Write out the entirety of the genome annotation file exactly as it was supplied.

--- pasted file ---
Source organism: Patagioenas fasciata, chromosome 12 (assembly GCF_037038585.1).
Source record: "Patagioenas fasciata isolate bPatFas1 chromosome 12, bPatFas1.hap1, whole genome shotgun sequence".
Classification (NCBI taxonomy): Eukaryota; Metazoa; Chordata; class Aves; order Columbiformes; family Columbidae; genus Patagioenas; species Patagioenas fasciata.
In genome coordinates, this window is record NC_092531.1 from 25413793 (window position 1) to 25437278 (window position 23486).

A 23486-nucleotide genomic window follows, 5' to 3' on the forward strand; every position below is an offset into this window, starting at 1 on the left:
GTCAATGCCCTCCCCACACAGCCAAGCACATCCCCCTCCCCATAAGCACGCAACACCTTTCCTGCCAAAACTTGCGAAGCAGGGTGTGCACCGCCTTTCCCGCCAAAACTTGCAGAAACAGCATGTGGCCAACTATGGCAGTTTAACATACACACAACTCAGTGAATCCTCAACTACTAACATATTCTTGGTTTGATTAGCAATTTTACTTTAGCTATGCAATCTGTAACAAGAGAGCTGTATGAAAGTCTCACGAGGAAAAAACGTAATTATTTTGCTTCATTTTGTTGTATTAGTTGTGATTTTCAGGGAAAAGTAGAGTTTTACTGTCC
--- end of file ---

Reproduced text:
Source organism: Patagioenas fasciata, chromosome 12 (assembly GCF_037038585.1).
Source record: "Patagioenas fasciata isolate bPatFas1 chromosome 12, bPatFas1.hap1, whole genome shotgun sequence".
Classification (NCBI taxonomy): Eukaryota; Metazoa; Chordata; class Aves; order Columbiformes; family Columbidae; genus Patagioenas; species Patagioenas fasciata.
In genome coordinates, this window is record NC_092531.1 from 25413793 (window position 1) to 25437278 (window position 23486).

A 23486-nucleotide genomic window follows, 5' to 3' on the forward strand; every position below is an offset into this window, starting at 1 on the left:
GTCAATGCCCTCCCCACACAGCCAAGCACATCCCCCTCCCCATAAGCACGCAACACCTTTCCTGCCAAAACTTGCGAAGCAGGGTGTGCACCGCCTTTCCCGCCAAAACTTGCAGAAACAGCATGTGGCCAACTATGGCAGTTTAACATACACACAACTCAGTGAATCCTCAACTACTAACATATTCTTGGTTTGATTAGCAATTTTACTTTAGCTATGCAATCTGTAACAAGAGAGCTGTATGAAAGTCTCACGAGGAAAAAACGTAATTATTTTGCTTCATTTTGTTGTATTAGTTGTGATTTTCAGGGAAAAGTAGAGTTTTACTGTCC